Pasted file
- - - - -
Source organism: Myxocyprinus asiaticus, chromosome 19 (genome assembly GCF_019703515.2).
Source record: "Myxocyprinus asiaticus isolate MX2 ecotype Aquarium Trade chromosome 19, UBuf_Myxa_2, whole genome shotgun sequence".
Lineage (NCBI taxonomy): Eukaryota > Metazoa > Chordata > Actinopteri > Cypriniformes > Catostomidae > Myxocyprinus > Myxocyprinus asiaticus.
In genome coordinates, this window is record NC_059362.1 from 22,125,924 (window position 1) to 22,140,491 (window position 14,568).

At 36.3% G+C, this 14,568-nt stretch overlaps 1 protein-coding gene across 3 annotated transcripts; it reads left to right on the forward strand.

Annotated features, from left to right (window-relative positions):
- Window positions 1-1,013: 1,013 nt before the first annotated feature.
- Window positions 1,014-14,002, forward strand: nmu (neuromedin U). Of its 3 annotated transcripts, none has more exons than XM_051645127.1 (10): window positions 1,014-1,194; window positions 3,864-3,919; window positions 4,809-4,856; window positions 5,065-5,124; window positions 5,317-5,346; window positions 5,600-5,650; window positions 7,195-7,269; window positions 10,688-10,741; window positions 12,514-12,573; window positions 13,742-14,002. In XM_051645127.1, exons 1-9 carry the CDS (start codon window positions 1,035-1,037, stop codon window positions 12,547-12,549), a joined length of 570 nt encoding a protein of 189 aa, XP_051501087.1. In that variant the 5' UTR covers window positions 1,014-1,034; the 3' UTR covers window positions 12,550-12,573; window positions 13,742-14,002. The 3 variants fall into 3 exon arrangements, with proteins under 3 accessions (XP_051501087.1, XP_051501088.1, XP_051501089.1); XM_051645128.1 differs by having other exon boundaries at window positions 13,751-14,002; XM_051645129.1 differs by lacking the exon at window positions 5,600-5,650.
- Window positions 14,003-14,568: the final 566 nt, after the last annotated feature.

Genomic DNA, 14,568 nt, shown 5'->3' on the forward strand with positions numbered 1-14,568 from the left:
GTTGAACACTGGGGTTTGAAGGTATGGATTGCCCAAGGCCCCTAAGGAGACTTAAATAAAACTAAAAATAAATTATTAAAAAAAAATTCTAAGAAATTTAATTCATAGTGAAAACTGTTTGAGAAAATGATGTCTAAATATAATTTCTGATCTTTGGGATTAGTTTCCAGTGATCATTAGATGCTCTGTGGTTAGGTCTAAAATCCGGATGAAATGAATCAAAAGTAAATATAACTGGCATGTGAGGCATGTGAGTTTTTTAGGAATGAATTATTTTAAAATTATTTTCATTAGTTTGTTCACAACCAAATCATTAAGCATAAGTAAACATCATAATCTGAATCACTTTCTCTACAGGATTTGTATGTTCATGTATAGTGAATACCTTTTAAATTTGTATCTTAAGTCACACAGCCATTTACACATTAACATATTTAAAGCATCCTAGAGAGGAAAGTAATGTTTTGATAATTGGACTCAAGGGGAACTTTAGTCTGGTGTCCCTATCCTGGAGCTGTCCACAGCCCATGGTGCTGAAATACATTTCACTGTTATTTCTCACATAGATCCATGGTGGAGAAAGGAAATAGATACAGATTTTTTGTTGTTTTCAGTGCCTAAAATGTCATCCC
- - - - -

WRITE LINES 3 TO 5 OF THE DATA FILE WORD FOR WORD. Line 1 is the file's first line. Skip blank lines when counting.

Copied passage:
Lineage (NCBI taxonomy): Eukaryota > Metazoa > Chordata > Actinopteri > Cypriniformes > Catostomidae > Myxocyprinus > Myxocyprinus asiaticus.
In genome coordinates, this window is record NC_059362.1 from 22,125,924 (window position 1) to 22,140,491 (window position 14,568).

At 36.3% G+C, this 14,568-nt stretch overlaps 1 protein-coding gene across 3 annotated transcripts; it reads left to right on the forward strand.